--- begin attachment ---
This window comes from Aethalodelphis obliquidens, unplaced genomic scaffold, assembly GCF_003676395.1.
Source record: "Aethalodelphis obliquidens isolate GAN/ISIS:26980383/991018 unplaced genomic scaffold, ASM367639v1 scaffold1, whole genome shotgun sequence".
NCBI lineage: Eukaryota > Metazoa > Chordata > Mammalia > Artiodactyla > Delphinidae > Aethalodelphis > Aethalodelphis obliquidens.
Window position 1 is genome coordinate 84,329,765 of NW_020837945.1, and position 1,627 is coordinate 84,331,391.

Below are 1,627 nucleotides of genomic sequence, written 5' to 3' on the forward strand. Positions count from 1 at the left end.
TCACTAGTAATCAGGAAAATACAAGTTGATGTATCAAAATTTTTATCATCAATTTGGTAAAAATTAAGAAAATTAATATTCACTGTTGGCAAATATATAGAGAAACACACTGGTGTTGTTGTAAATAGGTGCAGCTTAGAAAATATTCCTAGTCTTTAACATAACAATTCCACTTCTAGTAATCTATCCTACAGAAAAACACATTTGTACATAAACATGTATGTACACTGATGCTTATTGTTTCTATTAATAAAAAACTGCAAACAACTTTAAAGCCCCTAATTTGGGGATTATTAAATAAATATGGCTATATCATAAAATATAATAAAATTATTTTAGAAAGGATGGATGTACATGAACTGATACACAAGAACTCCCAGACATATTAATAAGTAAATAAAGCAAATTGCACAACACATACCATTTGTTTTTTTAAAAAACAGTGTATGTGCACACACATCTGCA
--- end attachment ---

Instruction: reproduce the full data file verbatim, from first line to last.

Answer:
This window comes from Aethalodelphis obliquidens, unplaced genomic scaffold, assembly GCF_003676395.1.
Source record: "Aethalodelphis obliquidens isolate GAN/ISIS:26980383/991018 unplaced genomic scaffold, ASM367639v1 scaffold1, whole genome shotgun sequence".
NCBI lineage: Eukaryota > Metazoa > Chordata > Mammalia > Artiodactyla > Delphinidae > Aethalodelphis > Aethalodelphis obliquidens.
Window position 1 is genome coordinate 84,329,765 of NW_020837945.1, and position 1,627 is coordinate 84,331,391.

Below are 1,627 nucleotides of genomic sequence, written 5' to 3' on the forward strand. Positions count from 1 at the left end.
TCACTAGTAATCAGGAAAATACAAGTTGATGTATCAAAATTTTTATCATCAATTTGGTAAAAATTAAGAAAATTAATATTCACTGTTGGCAAATATATAGAGAAACACACTGGTGTTGTTGTAAATAGGTGCAGCTTAGAAAATATTCCTAGTCTTTAACATAACAATTCCACTTCTAGTAATCTATCCTACAGAAAAACACATTTGTACATAAACATGTATGTACACTGATGCTTATTGTTTCTATTAATAAAAAACTGCAAACAACTTTAAAGCCCCTAATTTGGGGATTATTAAATAAATATGGCTATATCATAAAATATAATAAAATTATTTTAGAAAGGATGGATGTACATGAACTGATACACAAGAACTCCCAGACATATTAATAAGTAAATAAAGCAAATTGCACAACACATACCATTTGTTTTTTTAAAAAACAGTGTATGTGCACACACATCTGCA